The Great Resignation peaked in February of this year, with over 22,000 pieces of coverage being created online.
This was a relatively new term, and not just media fearmongering but a very real thing happening as many people had reevaluated their working lives following the difficult years prior.
Following the 2020 pandemic, businesses have faced all sorts of challenges, some that they may have expected, some that they may not have.
With the cost of living at an all-time high, and both individuals and businesses feeling the squeeze, it is another uncertain time for both employers and employees.
Search volume showed that the topic peaked in November 2021 with over 110,000 searches across the world. Businesses have naturally had to look at their employee engagement strategies and improve these vastly to make sure they are attracting, but also retaining, their top talent.
Any business that is not looking at this could potentially be setting themselves up for failure as competitors look to make themselves more attractive.
Side hustles have seen a significant increase with an average monthly search volume of 9.7k, but still increasing rapidly. Cost of living and the work from home culture has led people to have more time on their hands, and time to set up their own ‘hustle’ as either a labour of love or for financial gain.
Businesses need to be conscious of how much time employees are investing in their side hustles – is this competing with their full-time job?
And are they opening themselves up to burnout if they are burning the candle at both ends?
Whilst contractual obligations often stipulate those workers can not take on second jobs, some may feel the need to due to either fiscal pressure or lack of commitment to their current role.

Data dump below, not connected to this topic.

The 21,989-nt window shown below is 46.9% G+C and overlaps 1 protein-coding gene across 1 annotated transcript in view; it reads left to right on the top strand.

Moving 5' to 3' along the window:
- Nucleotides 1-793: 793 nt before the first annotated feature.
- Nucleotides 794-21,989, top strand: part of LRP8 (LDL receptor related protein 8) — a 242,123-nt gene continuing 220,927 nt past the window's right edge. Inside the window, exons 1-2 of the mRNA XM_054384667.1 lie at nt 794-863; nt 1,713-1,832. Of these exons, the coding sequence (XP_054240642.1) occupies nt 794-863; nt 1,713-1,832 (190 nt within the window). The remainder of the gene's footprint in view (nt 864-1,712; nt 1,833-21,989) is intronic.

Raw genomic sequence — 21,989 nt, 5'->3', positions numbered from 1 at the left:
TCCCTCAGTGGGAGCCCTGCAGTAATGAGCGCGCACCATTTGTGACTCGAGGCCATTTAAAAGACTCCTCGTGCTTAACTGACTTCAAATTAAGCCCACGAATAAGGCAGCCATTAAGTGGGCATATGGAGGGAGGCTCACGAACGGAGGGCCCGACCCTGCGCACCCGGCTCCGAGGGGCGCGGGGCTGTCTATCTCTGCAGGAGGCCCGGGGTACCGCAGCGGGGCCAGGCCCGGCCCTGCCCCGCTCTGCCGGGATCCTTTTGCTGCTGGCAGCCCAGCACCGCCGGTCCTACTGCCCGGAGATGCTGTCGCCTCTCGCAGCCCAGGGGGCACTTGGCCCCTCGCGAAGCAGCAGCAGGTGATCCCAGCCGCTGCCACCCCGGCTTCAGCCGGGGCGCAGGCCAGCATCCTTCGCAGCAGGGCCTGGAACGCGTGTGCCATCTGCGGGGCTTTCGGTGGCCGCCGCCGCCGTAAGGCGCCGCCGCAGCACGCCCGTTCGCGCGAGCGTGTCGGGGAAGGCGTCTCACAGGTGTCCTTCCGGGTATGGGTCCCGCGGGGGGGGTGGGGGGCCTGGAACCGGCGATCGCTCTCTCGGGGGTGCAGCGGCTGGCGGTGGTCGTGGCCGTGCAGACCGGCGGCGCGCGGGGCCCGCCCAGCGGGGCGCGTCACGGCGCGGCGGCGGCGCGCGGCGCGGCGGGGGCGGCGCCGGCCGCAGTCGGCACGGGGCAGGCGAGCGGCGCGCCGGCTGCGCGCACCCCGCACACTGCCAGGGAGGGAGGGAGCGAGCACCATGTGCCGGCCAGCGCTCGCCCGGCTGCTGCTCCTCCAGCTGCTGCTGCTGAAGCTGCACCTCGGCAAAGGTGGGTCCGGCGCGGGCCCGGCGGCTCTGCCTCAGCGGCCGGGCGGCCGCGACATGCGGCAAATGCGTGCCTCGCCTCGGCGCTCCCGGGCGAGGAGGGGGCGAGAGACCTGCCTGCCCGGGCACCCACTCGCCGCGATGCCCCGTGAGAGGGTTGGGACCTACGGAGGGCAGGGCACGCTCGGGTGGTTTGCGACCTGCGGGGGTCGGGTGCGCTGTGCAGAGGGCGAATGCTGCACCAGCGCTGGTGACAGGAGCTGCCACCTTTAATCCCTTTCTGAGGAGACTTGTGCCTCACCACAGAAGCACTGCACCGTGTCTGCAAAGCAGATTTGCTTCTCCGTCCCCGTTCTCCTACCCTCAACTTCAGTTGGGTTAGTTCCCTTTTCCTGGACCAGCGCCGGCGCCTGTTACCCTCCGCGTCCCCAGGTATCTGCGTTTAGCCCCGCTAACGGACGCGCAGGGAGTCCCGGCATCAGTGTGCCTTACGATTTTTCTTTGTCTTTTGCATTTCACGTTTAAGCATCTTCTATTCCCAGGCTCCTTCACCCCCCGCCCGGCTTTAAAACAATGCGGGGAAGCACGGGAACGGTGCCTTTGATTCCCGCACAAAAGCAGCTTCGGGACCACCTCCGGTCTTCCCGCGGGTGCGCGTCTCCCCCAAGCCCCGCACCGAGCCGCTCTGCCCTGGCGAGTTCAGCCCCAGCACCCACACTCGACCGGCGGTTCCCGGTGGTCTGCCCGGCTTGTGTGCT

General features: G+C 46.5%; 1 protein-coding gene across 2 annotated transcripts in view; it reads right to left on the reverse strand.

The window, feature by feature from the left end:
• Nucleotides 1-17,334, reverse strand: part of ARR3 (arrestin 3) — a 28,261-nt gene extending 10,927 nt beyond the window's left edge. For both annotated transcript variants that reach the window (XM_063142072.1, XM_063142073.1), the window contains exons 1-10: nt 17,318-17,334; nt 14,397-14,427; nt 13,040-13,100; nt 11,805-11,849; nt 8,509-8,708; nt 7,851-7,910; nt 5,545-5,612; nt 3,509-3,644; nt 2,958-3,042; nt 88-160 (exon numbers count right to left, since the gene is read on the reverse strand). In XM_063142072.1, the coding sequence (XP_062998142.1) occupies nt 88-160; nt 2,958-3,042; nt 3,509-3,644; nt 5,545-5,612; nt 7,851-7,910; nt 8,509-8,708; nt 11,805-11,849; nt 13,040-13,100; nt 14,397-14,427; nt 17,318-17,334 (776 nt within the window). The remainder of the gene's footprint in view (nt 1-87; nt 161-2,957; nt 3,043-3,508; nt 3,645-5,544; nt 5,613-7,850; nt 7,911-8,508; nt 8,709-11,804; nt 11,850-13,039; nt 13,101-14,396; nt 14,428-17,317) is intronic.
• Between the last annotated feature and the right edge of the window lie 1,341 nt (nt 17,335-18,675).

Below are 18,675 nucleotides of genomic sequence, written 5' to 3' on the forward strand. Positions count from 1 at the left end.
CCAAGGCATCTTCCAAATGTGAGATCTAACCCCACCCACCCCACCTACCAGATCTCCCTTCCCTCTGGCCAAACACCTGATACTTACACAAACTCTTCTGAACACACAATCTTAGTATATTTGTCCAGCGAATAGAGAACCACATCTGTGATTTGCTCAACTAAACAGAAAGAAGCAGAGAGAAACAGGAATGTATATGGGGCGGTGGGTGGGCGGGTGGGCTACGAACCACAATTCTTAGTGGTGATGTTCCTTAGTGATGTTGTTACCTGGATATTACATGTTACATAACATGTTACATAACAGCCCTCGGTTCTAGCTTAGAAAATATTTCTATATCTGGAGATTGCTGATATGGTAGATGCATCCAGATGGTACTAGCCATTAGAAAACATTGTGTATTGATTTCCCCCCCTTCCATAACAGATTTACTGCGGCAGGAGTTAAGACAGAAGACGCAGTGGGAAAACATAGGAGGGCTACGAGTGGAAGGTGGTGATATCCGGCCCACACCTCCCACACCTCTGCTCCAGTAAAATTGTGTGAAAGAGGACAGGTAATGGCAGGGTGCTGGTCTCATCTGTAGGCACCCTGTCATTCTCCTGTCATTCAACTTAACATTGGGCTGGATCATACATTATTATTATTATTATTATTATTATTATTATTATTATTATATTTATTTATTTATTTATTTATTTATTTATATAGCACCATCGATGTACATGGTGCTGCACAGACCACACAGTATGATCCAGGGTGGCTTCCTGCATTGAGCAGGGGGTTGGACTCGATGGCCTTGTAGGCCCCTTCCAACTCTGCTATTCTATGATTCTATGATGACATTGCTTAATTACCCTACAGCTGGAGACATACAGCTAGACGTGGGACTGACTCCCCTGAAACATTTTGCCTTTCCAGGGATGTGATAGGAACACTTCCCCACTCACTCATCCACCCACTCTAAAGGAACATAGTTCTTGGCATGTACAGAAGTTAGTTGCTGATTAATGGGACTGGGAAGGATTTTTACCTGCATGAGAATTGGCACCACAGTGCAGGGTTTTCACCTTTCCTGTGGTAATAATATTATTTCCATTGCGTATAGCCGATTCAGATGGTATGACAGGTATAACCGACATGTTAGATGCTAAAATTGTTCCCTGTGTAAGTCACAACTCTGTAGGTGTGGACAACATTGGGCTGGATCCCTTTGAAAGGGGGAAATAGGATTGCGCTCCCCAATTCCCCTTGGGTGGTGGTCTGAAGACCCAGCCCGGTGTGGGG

Side hustles searches almost doubled from January 2020 (5164 average monthly searches) to March 2022 (10806 average monthly searches).
Job dissatisfaction levels are at a high
This may explain why job dissatisfaction is at the highest it has been since August 2019 following an uncertain few years and murmurs of a recession on the horizon, employees may be preoccupied due to nervousness about their role, or potentially that their priorities have significantly shifted over the last few years.
The other big discussion point continues to be around working from home, with a wide-ranging view of different opinions from employers and employees.
However, recent YouGov data shows that 23 percent of people are somewhat more productive when working from home. From a business perspective, this has created varying opinions, with businesses having differing views on culture and motivation.
However, this does also tie into employee engagement, as the pandemic has changed employee attitudes towards work, as well as prioritising well-being.
Perhaps a slightly different perspective is that only 8 percent of people believe that office workers are much less productive when working from home.
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Amelia Brand is the Editor for HRreview, and host of the HR in Review podcast series. With a Master’s degree in Legal and Political Theory, her particular interests within HR include employment law, DE&I, and wellbeing within the workplace. Prior to working with HRreview, Amelia was Sub-Editor of a magazine, and Editor of the Environmental Justice Project at the University College London, writing and overseeing articles into UCL’s weekly newsletter. Her previous academic work has focused on philosophy, politics and law, with a special focus on how artificial intelligence will feature in the future.